The terrorist threat, as well as the WMD threat, was incorrect. Duelfer, in the same document that revealed Iraq's incapability to produce WMDs also revealed that Saddam Hussein had only tenuous ties (at best) with the infamous terrorist organization al Qaeda. At the alleged end of the War in Iraq, President George W. Bush managed to confuse the two: "The battle of Iraq is one victory in a war on terror that began on September the 11, 2001 -- and still goes on. That terrible morning, 19 evil men -- the shock troops of a hateful ideology -- gave America and the civilized world a glimpse of their ambitions."
This quote describes al Qaeda's actions, not instigated or even influenced by Hussein and his dictatorship. But the president persisted, saying, "Nineteen months ago, I pledged that the terrorists would not escape the patient justice of the United States." Not to mention: "We've removed an ally of al Qaeda, and cut off a source of terrorist funding." Perhaps must one consider: "And this much is certain: no terrorist network will gain weapons of mass destruction from the Iraqi regime, because the regime is no more." In this volley of irony, can one indulge such words contrary to the truth?*
It is here implied that the War in Iraq was a mere faction of the war on terror. Perhaps the ambition of the Republican cabinet was distraught when they invaded Iraq with the intention of finding the terrorist that had harmed our nation when he was least likely to be there. It is not plausible how al Qaeda and Saddam Hussein are related. The purpose is because they weren't.
The invasion of Iraq came at a time when the true enemy to the country was counting his days. One may say the terrorist threat was high for us Americans, but not in Iraq. It seems that ever since our occupation, we've done a better job at creating terrorists than crushing them.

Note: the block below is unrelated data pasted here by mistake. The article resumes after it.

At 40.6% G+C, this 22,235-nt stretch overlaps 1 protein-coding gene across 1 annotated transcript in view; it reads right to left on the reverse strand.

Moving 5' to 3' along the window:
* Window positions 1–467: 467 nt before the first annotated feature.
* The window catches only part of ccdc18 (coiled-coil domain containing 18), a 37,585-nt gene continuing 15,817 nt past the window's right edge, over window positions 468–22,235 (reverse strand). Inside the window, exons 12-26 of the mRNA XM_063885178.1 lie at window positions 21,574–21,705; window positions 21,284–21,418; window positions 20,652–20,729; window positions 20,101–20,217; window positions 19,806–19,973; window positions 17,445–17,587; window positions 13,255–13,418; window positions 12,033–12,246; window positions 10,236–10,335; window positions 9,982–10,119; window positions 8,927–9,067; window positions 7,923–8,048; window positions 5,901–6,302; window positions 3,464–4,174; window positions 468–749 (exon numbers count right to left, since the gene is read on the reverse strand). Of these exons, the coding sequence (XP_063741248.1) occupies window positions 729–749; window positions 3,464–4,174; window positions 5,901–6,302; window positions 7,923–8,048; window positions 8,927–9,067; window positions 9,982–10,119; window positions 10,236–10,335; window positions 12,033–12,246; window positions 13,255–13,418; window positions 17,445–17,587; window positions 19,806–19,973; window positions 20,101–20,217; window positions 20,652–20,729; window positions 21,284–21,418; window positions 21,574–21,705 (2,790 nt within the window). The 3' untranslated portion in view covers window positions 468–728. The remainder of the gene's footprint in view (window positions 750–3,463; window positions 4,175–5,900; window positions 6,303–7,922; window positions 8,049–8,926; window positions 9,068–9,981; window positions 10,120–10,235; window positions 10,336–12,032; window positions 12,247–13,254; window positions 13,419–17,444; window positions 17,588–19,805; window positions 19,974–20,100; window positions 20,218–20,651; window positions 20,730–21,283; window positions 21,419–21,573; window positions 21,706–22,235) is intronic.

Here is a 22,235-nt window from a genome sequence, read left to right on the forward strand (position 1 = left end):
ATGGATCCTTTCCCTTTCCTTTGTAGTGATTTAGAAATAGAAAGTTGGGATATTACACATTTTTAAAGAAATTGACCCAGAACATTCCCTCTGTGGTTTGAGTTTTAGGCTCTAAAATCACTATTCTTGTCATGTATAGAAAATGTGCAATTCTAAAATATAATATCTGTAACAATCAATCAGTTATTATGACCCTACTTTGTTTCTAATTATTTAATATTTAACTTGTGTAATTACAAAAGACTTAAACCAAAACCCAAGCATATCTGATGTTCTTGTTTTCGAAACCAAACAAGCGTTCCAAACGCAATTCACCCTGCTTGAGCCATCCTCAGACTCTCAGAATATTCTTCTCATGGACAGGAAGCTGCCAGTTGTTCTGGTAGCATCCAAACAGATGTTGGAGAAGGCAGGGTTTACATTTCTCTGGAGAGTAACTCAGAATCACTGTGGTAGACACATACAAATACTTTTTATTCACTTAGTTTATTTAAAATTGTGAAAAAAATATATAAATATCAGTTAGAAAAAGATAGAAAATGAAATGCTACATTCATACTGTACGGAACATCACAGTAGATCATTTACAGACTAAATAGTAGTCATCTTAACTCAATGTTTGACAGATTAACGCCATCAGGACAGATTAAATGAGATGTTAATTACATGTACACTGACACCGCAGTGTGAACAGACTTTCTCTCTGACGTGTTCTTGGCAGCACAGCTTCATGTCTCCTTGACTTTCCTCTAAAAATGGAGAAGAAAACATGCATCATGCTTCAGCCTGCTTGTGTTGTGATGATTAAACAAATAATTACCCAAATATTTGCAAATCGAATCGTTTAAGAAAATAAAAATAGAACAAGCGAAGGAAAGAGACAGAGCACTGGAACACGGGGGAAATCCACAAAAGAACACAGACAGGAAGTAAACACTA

Through all of this overwhelming evidence, the threat in Iraq was bogus. However, outside of the monotonous reports of various organizations, Republicans continue to assess that this was a growing danger to the U.S.A. True, Iraq exhibited a lack of cooperation in response to the UN weapons inspections, and had the intention to develop ballistic and chemical weapons that exceeded the range set by the UN. Nevertheless, it should be inferred via presented facts that the "threat" of Saddam Hussein could have been neutralized without a war (but with the possibility of forceful action).

The ambition of restoring control to the Iraqi people has not been neglected. It is without a doubt that Saddam Hussein was a horrible tyrant. He also recently gained money through illicit oil trade. It is also true that he supported terrorist groups other than al Qaeda. Hussein has the blood of the Kurdish purges on his hands as well. Many war sympathizers argue for the justification of this war by claiming that these points display the need and duty of America to liberate a nation of peoples who have been deprived of their human privileges.
First let us examine Iraq's former stance on terrorism according to a 1999 CIA report. Iraq has "continued to provide safehaven to a variety of Palestinian rejectionist groups" and "Iraq provided bases, weapons, and protection to the MEK, an Iranian terrorist group that opposes the current Iranian regime." Iraq then had had quite a terrorist agenda during the dawn of their collapse, that is, excluding al Qaeda.